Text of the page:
10 Love Stories for Valentines Day

Wandering around the shops today I saw a man walking very fast, carrying a bunch of red roses.

Ah, Schmalentine’s Day.

Whenever I was single on Valentine’s Day I used it as an excuse to treat myself to all kinds of treasure – baskets of cats wearing bow-ties, a cinema date for one with an extra seat for my pyramid of Ferrero Rocher. (Then again, I use the flimsiest of excuses to treat myself. It is surely no mistake that Tuesday rhymes with new-shoes day).

I’m a little envious of people who don’t have a fuck to give about this schmaltzy holiday. I wish I could be so cold and unfeeling. I tend to go overboard with the paper heart bunting. I spend February reading books brimming with swoonsome romance, unchecked passion and creepy longings.

Whether you love Valentine’s or hate it, I believe there is a novel or a poem to help. There are novels and poems to explain everything, and of course nearly all of them have something to say about love, that most infuriating, intoxicating, uplifting and soul-destroying experience of all.

   What kind of Valentines are you? Choose yours and find the love story that will help.

1.  You have recently had your heart ripped apart and the very mention of Valentine’s Day makes you involuntarily sneer. You are living in a gloomy cave of hatred and despair. You are certain that life is meaningless. You need: Poem by Jill Alexander Essbaum

  2. You are pining for someone who brushed you away like a fly. They seem unfussed but your life is now a wreck. You think about them constantly.  You need: Love in the Time of Cholera by Gabriel Garcia Marquez.


   ‘The girl raised her eyes to see who was passing by the window, and that casual glance was the beginning of a cataclysm of love that still had not ended half a century later’.

Fermina Daza rejects her first love, instead marrying someone else (under pressure from her family) for security and wealth. For five decades Fermina is too proud, or taciturn, or emotionally paralysed, to acknowledge what she has done. Florentino, her spurned lover, vows that he will wait. Fifty years later, they are allowed the most moving and surprising ‘at last’ I’ve ever read. This book won’t cure you, but it might make you consider whether waiting is the best idea.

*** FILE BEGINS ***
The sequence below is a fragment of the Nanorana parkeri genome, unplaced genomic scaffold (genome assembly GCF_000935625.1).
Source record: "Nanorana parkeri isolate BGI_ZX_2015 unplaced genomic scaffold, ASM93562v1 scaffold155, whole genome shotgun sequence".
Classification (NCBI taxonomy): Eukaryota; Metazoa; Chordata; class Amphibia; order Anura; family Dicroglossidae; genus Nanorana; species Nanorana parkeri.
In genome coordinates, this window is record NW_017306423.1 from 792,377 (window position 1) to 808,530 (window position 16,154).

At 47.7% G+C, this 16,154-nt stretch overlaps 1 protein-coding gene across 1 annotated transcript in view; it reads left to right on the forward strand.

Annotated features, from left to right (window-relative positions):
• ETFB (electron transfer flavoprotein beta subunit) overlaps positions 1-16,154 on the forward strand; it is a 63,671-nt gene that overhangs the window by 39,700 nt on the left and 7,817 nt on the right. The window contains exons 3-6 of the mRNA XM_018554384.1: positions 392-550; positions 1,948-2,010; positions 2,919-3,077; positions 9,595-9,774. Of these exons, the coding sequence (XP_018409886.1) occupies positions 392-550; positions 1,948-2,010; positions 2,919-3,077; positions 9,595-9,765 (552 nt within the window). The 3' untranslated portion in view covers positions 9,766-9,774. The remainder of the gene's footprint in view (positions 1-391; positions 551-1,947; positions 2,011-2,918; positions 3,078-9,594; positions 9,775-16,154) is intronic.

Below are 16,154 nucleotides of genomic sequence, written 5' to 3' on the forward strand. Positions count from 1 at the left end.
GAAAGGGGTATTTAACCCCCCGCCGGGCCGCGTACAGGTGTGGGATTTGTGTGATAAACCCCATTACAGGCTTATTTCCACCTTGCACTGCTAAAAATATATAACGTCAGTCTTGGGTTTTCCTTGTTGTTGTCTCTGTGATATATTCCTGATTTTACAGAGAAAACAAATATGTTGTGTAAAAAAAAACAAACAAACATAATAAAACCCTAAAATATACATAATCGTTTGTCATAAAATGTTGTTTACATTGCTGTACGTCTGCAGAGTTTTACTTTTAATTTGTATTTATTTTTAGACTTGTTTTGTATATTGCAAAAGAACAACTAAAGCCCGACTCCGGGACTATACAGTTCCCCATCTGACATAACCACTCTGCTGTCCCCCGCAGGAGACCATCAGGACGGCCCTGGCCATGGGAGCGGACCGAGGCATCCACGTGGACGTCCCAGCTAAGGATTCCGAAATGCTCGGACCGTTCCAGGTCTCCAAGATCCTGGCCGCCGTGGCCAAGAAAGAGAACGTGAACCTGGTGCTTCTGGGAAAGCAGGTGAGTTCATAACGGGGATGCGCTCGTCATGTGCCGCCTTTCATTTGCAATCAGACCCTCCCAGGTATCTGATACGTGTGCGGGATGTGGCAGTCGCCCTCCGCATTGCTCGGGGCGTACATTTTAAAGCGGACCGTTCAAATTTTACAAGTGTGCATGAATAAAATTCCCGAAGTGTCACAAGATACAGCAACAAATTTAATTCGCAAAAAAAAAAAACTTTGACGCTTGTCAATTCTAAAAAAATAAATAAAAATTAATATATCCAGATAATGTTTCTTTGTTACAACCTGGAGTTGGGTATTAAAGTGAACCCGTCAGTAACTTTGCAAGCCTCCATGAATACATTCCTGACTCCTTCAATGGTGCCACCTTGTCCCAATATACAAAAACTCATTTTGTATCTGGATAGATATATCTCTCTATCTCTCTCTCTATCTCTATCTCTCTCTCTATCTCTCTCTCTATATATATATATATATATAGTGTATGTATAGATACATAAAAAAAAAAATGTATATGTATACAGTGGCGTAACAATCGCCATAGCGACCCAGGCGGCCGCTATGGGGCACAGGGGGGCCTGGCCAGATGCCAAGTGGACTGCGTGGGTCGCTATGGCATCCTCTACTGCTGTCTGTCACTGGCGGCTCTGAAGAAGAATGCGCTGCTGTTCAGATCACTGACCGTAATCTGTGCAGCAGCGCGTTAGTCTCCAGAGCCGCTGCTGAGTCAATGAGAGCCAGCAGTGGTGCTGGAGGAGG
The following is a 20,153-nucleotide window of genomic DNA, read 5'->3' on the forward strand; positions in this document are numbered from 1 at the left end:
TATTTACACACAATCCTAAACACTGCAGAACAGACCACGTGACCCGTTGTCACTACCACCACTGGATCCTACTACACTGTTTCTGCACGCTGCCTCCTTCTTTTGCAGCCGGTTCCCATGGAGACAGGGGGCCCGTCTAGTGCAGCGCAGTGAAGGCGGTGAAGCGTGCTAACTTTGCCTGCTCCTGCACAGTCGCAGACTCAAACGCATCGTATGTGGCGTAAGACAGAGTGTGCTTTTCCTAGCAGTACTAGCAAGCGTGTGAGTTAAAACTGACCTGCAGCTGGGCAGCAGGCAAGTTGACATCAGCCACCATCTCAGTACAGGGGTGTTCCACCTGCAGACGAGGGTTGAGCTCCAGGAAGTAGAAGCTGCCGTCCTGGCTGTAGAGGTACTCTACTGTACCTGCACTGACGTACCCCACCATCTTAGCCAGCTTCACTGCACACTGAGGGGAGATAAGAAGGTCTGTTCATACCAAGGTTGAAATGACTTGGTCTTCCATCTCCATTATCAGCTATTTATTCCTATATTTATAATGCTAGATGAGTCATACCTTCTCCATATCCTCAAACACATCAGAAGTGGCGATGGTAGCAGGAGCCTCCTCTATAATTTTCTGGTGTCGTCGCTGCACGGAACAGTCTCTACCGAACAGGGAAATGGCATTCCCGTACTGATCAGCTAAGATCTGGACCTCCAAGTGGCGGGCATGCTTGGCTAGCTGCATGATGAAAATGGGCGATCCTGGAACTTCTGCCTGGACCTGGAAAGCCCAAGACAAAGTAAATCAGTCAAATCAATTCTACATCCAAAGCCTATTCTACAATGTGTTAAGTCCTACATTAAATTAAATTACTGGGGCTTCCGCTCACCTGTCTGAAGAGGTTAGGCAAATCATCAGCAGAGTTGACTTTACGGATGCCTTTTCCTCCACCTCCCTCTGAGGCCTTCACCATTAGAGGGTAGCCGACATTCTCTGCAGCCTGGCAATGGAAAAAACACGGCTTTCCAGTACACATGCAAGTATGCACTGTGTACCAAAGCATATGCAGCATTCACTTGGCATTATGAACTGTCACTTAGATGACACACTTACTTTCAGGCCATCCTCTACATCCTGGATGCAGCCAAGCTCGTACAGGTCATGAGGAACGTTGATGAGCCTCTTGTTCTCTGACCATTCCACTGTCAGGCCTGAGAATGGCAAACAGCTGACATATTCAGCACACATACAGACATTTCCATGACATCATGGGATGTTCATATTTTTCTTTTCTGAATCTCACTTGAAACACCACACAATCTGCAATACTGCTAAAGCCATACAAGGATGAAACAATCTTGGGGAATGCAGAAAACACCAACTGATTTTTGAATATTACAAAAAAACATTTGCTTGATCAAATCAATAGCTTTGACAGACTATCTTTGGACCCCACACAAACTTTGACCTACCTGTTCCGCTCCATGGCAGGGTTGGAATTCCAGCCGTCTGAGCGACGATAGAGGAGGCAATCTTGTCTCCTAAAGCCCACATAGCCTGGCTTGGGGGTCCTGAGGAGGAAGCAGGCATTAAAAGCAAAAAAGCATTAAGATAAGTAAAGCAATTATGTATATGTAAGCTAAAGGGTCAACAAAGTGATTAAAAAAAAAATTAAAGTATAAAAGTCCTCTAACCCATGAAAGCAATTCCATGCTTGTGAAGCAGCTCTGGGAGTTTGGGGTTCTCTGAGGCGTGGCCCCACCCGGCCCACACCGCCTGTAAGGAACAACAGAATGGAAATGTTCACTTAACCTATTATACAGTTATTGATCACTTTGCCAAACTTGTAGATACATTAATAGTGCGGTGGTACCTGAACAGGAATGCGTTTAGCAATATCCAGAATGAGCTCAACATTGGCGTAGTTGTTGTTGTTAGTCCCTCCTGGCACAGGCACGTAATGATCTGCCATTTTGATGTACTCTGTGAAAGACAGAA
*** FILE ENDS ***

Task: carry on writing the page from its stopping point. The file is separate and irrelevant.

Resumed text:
3. You’re not quite sure if you’re in love or hell. You need: Ada or Ardor by Vladimir Nabokov.



This elaborate, hideous love story takes place in an alternative earth named Antiterra. On this planet, love is hell for anyone except Van and Ada. Infatuated and ferociously egotistic, they place their love above all else. Except we can’t help but see that it’s mostly made of cruelty, and never includes kindness. They are determined and demented; others suffer blindness or death so that Van and Ada can be together.

Much like Nabokov’s other immoral, love-lorn narrator, it’s almost tempting to believe Van that his unnatural love for Ada excuses everything. Nabokov portrays romantic love as madness disguising itself as paradise.

   ‘Van, sprawling, […] put his hands behind his nape and slit his eyes at the Lebanese blue of the sky between the fascicles of the foliage. Ada, her keepsake profile inclined, her mournful Magdalene hair hanging down (in sympathy with the weeping shadows) along her pale arm, sat examining abstractly the yellow throat of a waxy-white helleborine she had picked. She hated him, she adored him. He was brutal, she was defenceless’.

4. You are very keen to get some of the aforementioned romantic misery in to your life. You are bored and want some drama, preferably in the shape of dishy Ralph Fiennes. You need: The English Patient by Michael Ondaatje

The ugly truth is, I’ve read this book and watched the film so many times I’ve lost count. It has everything: love, war, dishy Ralph Fiennes. Literally that is everything.

I always thought this story was about the way grown-ups fall in love – mysteriously, guardedly, and then extremely, monumentally – but I still don’t think I’m grown-up enough to be one of these people. We can but live vicariously.

   ‘There are betrayals in war that are childlike compared with our human betrayals during peace. The new lovers enter the habits of the other. Things are smashed, revealed in a new light. This is done with nervous or tender sentences, although the heart is an organ of fire’.